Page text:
If you constantly have a cold nose, this could be the reason why
Is your nose ever oddly colder than the rest of your body?
You don't have to go reaching for the thermostat just yet.
It turns out that having a chilly nose could actually be more than just an aversion to cooler temperatures.
According to a study, the temperature of your nose could actually indicate how much strain your brain is under.
Scientists at the University of Nottingham looked at the neurological functions of 14 volunteers.
And, as they found, the more mentally overwhelmed they were, the colder their noses got.
The researchers used thermal imaging camera to track the participants' brains while they were doing mental tasks.
When the participants were completely focused on a task, the rate of their breathing changed and blood flow was redirected from the face to the brain to help it work harder.
Lead author Dr Alastair Campbell Ritchie, of the Bioengineering Research Group, said that they were surprised as to how strong the links between mental strain and facial temperature were.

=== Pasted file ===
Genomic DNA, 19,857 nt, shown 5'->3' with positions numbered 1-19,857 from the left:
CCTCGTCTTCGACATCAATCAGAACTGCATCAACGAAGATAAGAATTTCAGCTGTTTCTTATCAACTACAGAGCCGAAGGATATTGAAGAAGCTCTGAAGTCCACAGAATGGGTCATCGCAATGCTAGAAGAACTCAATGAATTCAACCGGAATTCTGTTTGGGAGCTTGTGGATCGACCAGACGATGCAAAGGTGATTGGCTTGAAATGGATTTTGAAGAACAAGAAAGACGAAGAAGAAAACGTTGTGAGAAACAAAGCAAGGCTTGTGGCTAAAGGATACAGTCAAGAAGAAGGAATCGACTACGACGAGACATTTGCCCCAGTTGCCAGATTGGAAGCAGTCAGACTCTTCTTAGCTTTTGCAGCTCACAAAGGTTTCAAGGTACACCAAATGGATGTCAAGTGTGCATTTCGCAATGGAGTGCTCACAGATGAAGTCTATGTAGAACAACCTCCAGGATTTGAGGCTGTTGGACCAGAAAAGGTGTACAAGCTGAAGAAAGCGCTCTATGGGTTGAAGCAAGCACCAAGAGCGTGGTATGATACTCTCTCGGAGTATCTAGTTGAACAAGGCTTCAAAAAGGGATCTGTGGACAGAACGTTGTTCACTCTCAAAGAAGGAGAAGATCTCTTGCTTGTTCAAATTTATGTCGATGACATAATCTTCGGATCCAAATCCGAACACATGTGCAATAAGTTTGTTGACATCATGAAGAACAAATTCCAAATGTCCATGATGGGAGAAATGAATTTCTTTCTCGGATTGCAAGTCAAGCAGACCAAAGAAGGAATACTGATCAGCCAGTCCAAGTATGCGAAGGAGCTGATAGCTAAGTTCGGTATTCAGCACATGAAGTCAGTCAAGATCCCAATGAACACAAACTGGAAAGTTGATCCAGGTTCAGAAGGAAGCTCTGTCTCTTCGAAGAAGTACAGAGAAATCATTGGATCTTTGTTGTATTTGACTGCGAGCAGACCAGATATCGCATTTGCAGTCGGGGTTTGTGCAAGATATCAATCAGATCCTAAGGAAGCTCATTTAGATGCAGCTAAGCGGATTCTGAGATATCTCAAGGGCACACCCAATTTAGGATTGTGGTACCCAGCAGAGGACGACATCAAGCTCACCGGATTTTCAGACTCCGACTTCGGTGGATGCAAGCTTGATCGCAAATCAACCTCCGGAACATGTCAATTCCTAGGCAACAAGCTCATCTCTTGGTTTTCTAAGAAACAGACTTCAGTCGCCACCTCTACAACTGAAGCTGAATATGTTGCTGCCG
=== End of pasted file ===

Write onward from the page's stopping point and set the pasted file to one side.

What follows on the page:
“We expected that mental demands on an operator would result in physiological changes but the direct correlation between the workload and the skin temperature was very impressive.
“It was counterintuitive. We were not expecting to see the face getting colder. With this accurate way to estimate workload we can develop methods that will assist the operator at times of maximum stress.”
He went on to explain that the thermal imaging technique used in the study could benefit other workplaces to see if employees who have strenuous hours, like pilots, are working to a level that could be detrimental to their performance.